From The Sayings of the Desert Fathers, that the disciple of Jesus must be dead alike to insult and to praise.
Once a tribe of Mazici burst into the Scetis desert, and killed many of the fathers who dwelt there. Seven of the fathers found safety in flight, among whom were the elder Pimenius, and another older elder called Anub. These seven came in their flight to Terenuthi. There they found an ancient temple of some heathen god, now deserted by the worshippers. Into it they entered, meaning to dwell together for a week without speaking to each other, while each sought a place where to build his solitary cell, for in the Scetis desert these seven had lived as hermits.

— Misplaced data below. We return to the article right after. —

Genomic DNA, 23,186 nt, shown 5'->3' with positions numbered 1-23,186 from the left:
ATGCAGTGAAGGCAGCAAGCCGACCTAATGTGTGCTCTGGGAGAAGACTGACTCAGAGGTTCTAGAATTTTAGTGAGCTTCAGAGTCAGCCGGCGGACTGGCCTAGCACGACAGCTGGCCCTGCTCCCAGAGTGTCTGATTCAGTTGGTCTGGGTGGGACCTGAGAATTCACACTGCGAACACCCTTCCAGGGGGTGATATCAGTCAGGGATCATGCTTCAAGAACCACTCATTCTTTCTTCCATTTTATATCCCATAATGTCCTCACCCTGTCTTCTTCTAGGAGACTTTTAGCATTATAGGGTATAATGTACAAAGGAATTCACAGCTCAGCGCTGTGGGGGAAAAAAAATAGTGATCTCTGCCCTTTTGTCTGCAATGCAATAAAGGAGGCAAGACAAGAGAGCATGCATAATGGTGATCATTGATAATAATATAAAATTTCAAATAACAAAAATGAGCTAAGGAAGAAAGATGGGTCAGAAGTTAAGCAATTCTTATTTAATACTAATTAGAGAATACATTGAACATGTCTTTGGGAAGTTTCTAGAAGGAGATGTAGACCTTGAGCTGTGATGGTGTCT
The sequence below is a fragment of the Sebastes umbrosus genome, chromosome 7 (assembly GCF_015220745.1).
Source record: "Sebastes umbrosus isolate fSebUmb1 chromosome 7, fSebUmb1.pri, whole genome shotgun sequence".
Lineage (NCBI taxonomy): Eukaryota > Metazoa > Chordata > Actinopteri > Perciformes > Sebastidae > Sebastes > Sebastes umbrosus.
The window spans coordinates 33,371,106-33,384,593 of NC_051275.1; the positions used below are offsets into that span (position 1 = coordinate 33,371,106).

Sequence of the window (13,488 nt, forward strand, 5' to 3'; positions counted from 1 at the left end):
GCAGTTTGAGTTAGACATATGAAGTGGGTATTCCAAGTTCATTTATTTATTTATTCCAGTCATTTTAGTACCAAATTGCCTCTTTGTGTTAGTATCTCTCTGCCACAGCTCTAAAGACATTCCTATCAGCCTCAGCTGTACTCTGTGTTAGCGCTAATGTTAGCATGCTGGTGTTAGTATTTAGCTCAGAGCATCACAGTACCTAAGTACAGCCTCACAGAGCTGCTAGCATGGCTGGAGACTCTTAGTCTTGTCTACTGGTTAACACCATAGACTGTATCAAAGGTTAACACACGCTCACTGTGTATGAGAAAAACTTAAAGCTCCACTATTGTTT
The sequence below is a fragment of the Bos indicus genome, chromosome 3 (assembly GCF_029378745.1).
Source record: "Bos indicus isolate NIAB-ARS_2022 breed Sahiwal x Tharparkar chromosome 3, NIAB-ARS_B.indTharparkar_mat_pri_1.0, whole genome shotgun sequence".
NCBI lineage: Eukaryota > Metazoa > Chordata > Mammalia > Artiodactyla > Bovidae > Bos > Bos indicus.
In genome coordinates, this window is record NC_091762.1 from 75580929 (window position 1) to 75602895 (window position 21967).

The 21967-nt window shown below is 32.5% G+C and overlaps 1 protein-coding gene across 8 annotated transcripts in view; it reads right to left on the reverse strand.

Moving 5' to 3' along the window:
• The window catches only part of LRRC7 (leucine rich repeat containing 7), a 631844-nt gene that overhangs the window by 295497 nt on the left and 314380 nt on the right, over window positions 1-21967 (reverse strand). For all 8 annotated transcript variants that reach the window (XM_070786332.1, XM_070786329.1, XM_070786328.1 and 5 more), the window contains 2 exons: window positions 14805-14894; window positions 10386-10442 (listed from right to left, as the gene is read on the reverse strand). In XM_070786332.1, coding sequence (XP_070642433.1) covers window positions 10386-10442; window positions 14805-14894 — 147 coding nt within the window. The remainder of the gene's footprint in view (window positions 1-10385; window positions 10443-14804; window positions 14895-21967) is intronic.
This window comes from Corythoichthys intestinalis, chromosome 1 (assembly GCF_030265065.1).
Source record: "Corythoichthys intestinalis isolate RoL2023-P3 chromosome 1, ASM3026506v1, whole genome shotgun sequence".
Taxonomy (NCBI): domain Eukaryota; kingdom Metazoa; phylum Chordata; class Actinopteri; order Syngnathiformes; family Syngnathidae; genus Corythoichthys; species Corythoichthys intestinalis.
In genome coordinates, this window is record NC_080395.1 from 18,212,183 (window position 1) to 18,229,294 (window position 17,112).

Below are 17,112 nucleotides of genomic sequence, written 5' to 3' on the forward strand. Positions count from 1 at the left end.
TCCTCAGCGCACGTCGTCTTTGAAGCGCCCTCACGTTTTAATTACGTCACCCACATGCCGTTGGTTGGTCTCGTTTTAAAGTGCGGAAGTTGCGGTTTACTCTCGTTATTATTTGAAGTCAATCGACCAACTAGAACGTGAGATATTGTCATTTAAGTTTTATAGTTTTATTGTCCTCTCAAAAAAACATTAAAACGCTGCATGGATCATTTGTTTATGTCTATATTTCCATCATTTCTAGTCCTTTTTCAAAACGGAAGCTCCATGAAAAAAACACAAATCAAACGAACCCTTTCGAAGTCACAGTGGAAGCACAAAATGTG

Now, there was in the temple an image of the ancient idol. The elder Anub guessed the thought of dwelling together which had entered the minds of the brethren. He therefore, when he rose in the morning, used to cast a stone at the face of the idol. In the evening he used to speak to it, and say, "I have done wrong. Pardon me." On the Sabbath day, when the brethren met together, the elder Pimenius said to him, "How is it that you, a Christian man, have for a whole week been saying to an idol, 'Pardon me?'" The elder Anub replied to him, "I did this for your sakes. When I cast stones at the idol, was it angry? Did it speak to rebuke me? When I asked pardon of it, was it pleased? Did it boast?" The abbot Pimenius answered, "Surely no, my brother." Then said the elder Anub, "We seven are here together. If we wish to remain thus and yet find profit for our souls, this idol must be our example. When one of us is insulted or vexed by another, he must not get angry. When one of us is asked for pardon by his brother, he must not be puffed up. If we are not willing thus to live together it is better for each of us to depart to whatever place he wishes." Then all of them fell upon their faces to the earth, and promised that they would do as he advised.